To date, there has been an impressive versatility which has allowed particular identities and demands to find expression within the parameters of the British state.

The biggest test however will come in the independence referendum in Scotland, expected in 2014.

It is of course far too early to predict what will happen but the early indications are that the Scottish people will vote to maintain the Union. …

The rest of this article is only available to active members of Questia

Already a member? Log in now.

Notes for this article

Add a new note
If you are trying to select text to create highlights or citations, remember that you must now click or tap on the first word, and then click or tap on the last word.
One moment ...
Default project is now your active project.
Project items
Notes
Cite this article

Cited article

Style
Citations are available only to our active members.
Buy instant access to cite pages or passages in MLA 8, MLA 7, APA and Chicago citation styles.

(Einhorn, 1992, p. 25)

(Einhorn 25)

(Einhorn 25)

1. Lois J. Einhorn, Abraham Lincoln, the Orator: Penetrating the Lincoln Legend (Westport, CT: Greenwood Press, 1992), 25, http://www.questia.com/read/27419298.

Note: primary sources have slightly different requirements for citation. Please see these guidelines for more information.

Cited article

Politics of Identity Demands a New Reaction from Labour; Veteran MP Wayne David Calls for Labour to Put Forward a Radical Programme of Constitutional Reform at a Time of Growing Patriotism in England and Wales
Settings

Settings

Typeface
Text size Smaller Larger Reset View mode
Search within

Search within this article

Look up

Look up a word

  • Dictionary
  • Thesaurus
Please submit a word or phrase above.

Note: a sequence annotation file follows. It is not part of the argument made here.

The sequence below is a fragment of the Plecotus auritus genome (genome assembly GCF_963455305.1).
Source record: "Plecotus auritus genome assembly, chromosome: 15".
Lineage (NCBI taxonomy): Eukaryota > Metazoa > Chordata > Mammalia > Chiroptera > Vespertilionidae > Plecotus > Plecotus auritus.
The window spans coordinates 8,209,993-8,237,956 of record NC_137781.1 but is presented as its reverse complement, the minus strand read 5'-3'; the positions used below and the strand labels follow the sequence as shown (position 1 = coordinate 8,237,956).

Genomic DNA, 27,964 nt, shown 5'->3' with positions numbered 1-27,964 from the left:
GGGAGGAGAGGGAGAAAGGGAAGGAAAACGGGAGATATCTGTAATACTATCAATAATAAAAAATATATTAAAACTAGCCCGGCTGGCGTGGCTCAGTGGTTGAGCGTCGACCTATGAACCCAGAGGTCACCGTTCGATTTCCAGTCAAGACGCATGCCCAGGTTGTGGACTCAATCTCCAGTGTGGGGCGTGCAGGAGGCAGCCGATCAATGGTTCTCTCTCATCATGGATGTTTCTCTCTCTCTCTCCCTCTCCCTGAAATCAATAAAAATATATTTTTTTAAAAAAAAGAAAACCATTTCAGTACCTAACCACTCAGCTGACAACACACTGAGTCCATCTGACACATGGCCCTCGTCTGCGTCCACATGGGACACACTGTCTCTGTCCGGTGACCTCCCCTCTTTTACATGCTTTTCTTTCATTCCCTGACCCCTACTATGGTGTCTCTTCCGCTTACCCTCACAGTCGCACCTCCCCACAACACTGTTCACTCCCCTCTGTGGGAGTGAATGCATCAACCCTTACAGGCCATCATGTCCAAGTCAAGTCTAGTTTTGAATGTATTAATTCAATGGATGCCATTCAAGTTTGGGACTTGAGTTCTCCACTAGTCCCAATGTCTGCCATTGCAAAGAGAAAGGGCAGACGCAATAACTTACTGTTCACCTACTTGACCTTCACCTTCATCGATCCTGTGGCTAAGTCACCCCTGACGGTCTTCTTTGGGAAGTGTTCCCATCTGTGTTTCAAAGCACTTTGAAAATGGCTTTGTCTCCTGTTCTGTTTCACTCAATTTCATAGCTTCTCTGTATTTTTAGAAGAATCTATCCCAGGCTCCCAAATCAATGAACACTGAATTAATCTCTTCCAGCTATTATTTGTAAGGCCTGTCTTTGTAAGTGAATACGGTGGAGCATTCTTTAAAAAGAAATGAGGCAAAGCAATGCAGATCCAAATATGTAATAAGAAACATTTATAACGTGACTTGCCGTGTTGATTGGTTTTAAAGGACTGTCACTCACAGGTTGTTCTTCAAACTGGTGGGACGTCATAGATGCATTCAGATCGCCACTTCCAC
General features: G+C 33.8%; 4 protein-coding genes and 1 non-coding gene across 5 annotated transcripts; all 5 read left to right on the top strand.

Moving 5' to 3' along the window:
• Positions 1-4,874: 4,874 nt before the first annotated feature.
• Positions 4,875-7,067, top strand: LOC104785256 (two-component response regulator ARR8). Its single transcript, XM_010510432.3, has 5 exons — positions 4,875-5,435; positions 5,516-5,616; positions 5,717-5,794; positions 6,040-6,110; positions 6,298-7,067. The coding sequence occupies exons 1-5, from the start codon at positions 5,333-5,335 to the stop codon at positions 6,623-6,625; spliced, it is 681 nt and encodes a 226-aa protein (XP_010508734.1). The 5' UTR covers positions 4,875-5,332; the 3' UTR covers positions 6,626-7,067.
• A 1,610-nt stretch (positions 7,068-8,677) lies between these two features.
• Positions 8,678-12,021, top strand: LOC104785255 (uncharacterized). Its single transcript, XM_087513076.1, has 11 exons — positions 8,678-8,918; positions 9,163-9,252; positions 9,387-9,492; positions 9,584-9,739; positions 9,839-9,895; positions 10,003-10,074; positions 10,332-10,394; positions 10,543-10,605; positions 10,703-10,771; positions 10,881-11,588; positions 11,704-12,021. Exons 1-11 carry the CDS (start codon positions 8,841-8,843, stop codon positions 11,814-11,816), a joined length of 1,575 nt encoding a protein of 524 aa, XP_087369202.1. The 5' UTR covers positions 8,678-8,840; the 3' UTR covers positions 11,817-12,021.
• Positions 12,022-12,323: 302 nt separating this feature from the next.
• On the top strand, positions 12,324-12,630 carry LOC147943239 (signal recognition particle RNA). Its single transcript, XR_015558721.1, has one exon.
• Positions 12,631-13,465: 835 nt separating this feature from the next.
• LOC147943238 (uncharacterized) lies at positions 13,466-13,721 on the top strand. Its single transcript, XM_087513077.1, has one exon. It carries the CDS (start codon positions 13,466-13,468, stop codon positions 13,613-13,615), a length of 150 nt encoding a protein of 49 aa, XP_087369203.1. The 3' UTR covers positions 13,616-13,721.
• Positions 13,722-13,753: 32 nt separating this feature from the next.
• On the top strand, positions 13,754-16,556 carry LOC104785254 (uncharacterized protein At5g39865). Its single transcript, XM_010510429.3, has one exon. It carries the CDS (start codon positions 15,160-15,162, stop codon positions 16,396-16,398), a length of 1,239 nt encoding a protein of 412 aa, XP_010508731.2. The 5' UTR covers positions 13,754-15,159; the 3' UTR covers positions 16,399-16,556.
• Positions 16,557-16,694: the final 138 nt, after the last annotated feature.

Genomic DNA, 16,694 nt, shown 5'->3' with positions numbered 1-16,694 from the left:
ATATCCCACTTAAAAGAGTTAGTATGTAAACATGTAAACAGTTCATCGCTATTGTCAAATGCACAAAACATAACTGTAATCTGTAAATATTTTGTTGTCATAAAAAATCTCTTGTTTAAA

Print this page

Print this page

Why can't I print more than one page at a time?

Help
Full screen
Items saved from this article
  • Highlights & Notes
  • Citations
Some of your highlights are legacy items.

Highlights saved before July 30, 2012 will not be displayed on their respective source pages.

You can easily re-create the highlights by opening the book page or article, selecting the text, and clicking “Highlight.”

matching results for page

    Questia reader help

    How to highlight and cite specific passages

    1. Click or tap the first word you want to select.
    2. Click or tap the last word you want to select, and you’ll see everything in between get selected.
    3. You’ll then get a menu of options like creating a highlight or a citation from that passage of text.

    OK, got it!

    Cited passage

    Style
    Citations are available only to our active members.
    Buy instant access to cite pages or passages in MLA 8, MLA 7, APA and Chicago citation styles.

    "Portraying himself as an honest, ordinary person helped Lincoln identify with his audiences." (Einhorn, 1992, p. 25).

    "Portraying himself as an honest, ordinary person helped Lincoln identify with his audiences." (Einhorn 25)

    "Portraying himself as an honest, ordinary person helped Lincoln identify with his audiences." (Einhorn 25)

    "Portraying himself as an honest, ordinary person helped Lincoln identify with his audiences."1

    1. Lois J. Einhorn, Abraham Lincoln, the Orator: Penetrating the Lincoln Legend (Westport, CT: Greenwood Press, 1992), 25, http://www.questia.com/read/27419298.

    Cited passage

    Thanks for trying Questia!

    Please continue trying out our research tools, but please note, full functionality is available only to our active members.

    Your work will be lost once you leave this Web page.

    Buy instant access to save your work.

    Already a member? Log in now.

    Search by... Author
    Show... All Results Primary Sources Peer-reviewed

    Oops!

    An unknown error has occurred. Please click the button below to reload the page. If the problem persists, please try again in a little while.